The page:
Sigel will retire after 23 years with Jewish Family Service of St. Paul; the public is invited to a Dec. 4 celebration
By ERIN ELLIOTT BRYAN / Community News Editor
Marjorie Sigel, a longtime therapist at Jewish Family Service of St. Paul (JFS), will retire at the end of the year, with a collective 23 years at the agency. She is known for her outreach in the Jewish and general communities, particularly to seniors, and has been instrumental in promoting wellness and a holistic approach to healing for all JFS clients.
JFS will celebrate and honor Sigel on Thursday, Dec. 4 at Sholom East in St. Paul. The public is invited to attend.
“We hope they’ll come to help celebrate Marjorie’s contributions, not only to the agency but to the community at large,” Ted Flaum, JFS executive director, told the AJW. “This is a way for a lot of people who Marjorie has touched to come and, without identifying them as her clients, to thank her for all that she’s done.”
Mitch Wittenberg, JFS’ counseling supervisor, added, “Whether they say anything in public or not, their mere presence is a testament to Marjorie’s impact.”
Sigel was first introduced to social work through her stepmother, a “very forward-thinking pediatrician” who embraced social work in her own clinic. Sigel then spent a summer working as a social work case aide and was inspired by a woman who created family assessments.
Sigel, a native of New Hampshire, finished her undergraduate education at Boston University and earned her MSW from the University of California–Berkeley. She first began working at JFS in 1978, staying for about 10 years; she returned to the agency in 2001.
As a psychotherapist, Sigel provided counseling services to people with a variety of needs. She has also been involved in administrative functions, served as supervisor of the counseling program, and worked as a mental health consultant in other JFS areas, and in grant writing and program development.
“It was a place that truly offered me an opportunity to pursue my interests and develop skills in areas that I didn’t have just from my social work background,” Sigel said. “I like working in an interdisciplinary way… I love that feeling of providing a range of services to people to help them manage their lives. And I think, in some ways, that’s what drew me back [to JFS].”
Wittenberg noted that Sigel had a particular passion for those in the LGBT community and their families, partnering with the national PFLAG organization and offering several educational programs. She also partnered with the Depression and Bipolar Support Alliance (DBSA) and helped to facilitate a support group at the St. Paul JCC.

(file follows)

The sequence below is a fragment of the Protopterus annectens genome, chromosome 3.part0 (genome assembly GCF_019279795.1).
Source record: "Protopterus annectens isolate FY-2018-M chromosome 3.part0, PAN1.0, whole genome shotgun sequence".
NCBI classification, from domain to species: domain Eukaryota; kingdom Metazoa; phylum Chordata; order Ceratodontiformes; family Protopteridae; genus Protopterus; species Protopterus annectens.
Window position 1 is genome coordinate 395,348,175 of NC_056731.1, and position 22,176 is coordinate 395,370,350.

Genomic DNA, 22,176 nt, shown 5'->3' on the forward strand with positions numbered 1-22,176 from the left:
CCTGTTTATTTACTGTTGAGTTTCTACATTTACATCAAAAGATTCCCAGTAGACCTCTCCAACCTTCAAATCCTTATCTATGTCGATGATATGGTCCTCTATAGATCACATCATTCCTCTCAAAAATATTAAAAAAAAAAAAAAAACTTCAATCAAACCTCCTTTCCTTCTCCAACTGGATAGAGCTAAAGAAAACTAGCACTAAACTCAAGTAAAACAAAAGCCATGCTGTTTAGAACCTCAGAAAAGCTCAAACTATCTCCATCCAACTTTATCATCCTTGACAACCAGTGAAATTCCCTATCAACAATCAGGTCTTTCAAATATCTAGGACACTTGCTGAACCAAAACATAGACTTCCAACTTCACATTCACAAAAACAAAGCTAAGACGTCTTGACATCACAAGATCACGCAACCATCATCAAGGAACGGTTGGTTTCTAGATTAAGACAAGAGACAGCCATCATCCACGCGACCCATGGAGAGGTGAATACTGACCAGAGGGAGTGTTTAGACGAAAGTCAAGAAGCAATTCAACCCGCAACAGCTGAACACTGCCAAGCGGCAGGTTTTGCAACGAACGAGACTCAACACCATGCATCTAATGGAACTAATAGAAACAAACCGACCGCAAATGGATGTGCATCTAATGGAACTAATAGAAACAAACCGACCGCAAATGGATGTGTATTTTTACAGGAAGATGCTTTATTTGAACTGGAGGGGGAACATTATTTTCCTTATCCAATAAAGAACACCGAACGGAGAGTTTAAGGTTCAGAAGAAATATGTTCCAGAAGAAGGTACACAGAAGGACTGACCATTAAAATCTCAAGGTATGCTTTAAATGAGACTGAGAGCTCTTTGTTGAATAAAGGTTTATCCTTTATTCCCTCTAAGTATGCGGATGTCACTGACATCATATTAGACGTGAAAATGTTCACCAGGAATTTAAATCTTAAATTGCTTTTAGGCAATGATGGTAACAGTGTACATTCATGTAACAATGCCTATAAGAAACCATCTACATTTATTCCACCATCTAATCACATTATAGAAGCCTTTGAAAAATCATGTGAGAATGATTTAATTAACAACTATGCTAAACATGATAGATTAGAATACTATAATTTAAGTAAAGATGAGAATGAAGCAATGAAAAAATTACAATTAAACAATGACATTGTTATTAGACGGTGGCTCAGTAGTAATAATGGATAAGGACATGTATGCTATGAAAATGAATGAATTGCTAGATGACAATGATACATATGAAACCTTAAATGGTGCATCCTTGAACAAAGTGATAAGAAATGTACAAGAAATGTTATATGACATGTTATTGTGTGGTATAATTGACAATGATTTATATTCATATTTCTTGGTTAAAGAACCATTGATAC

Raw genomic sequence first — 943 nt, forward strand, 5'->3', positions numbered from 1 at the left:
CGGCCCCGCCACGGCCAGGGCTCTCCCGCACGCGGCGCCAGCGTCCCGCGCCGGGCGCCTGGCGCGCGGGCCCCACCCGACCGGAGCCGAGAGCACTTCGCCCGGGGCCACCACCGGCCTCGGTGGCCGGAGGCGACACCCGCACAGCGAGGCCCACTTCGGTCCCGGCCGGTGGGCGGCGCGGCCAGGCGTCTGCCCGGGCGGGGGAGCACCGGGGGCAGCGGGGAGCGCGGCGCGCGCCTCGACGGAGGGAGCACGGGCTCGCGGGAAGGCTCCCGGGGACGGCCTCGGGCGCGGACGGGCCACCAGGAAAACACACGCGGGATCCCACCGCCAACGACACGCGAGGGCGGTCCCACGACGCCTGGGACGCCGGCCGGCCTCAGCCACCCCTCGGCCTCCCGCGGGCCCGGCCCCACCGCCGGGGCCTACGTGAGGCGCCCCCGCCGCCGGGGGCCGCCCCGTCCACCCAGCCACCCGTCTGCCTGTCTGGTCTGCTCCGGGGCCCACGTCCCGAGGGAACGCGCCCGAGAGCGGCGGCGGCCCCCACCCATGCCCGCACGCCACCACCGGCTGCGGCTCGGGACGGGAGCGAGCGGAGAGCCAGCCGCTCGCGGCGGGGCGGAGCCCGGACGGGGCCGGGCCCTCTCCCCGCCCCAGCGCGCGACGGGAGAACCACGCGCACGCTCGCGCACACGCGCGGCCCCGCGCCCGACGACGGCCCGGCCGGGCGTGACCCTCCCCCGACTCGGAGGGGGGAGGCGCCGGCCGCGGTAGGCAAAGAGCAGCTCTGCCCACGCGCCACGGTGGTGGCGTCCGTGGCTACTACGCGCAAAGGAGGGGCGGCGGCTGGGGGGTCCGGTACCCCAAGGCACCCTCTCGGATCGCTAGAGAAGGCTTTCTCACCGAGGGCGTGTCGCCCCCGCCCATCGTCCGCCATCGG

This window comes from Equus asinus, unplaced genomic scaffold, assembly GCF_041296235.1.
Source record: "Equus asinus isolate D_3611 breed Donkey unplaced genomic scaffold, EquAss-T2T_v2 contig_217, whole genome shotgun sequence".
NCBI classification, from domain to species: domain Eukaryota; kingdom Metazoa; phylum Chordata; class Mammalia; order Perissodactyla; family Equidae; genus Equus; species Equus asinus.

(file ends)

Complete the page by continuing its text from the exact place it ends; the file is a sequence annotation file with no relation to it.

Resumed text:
Sigel’s most important accomplishment is her work with JFS’ collaborative community project LEAP for Seniors (Life Enrichment Action Program), an in-home assessment and intervention program that promotes meaningful activity, particularly creative arts activities, for seniors to decrease depression and prolonged sadness.
Sigel said she’s always been interested in the arts, and working with LEAP has proven how beneficial that type of programming can be to overall health.
“There’s much more talk about this integrated way of looking at people,” Sigel said. “I was just very excited to learn about that and see that in action in our work with some of our older adults. And I hope that will continue. I think from this experience, we’re positioned to be part of a much bigger dialogue that could really impact service delivery in the future.”
Though she will be retired, Sigel will continue on a consultant for the LEAP program. Additionally, in recognition of her contributions to the agency, JFS has established the Marjorie Sigel Endowment Fund for Wellness and Creative Arts Programming.
“We wanted to make sure that there was a legacy in honor of Marjorie,” Flaum said. “The idea of this endowment fund will be supporting programs through JFS that would support helping people through creative arts. These funds will be used in perpetuity in Marjoire’s honor so that her impact will continue to be felt throughout the community for years to come.”
Sigel said her work at JFS has been a privilege, especially as clients often share experiences with her that they may not share with anyone else.
“As they’re looking at themselves and their lives and their struggles, that whole process is one in which they inform my life, too. It’s their process and I’m there to help them and guide them, but that process is one that touches me. I’m a human being and I learn from them, too,” Sigel said. “I truly view it as a privilege to hear about and come to some understanding about people, what are the influences in their lives and resiliencies to how they deal with really serious trauma or disappointment in life, and find a path to go forward in healthier ways.”
Wittenberg said that Sigel, who is also a Master Gardener, has “planted a lot of seeds around [JFS] that will continue to grow.”
“We sometimes wonder, who embodies what it is to be a mensch?” Wittenberg said. “And Marjorie, to me, is the living definition. She cares deeply about clients, the community, colleagues, and she always strives to do the right thing.”
Jewish Family Service will celebrate and honor Marjorie Sigel 7 to 8:30 p.m. Thursday, Dec. 4 at Sholom East, 740 Kay Ave., St. Paul.Those wishing to attend are asked to RSVP to JFS at 651-698-0767 by Nov. 24. Contributions to the endowment fund may be made by sending a check payable to Jewish Family Service of St. Paul, 1633 W. Seventh St., St. Paul, MN 55102, and specify the purpose of the donation. For information about JFS’ services, visit: www.jfssp.org. (American Jewish World, 11.21.14)
Since 1912 the AJW has served as an important news resource for the Jewish community. The Jewish World unites the main Jewish communities in St. Paul and Minneapolis, as well as those in Duluth, Rochester and smaller cities, and bridges the divides between the various Jewish religious streams.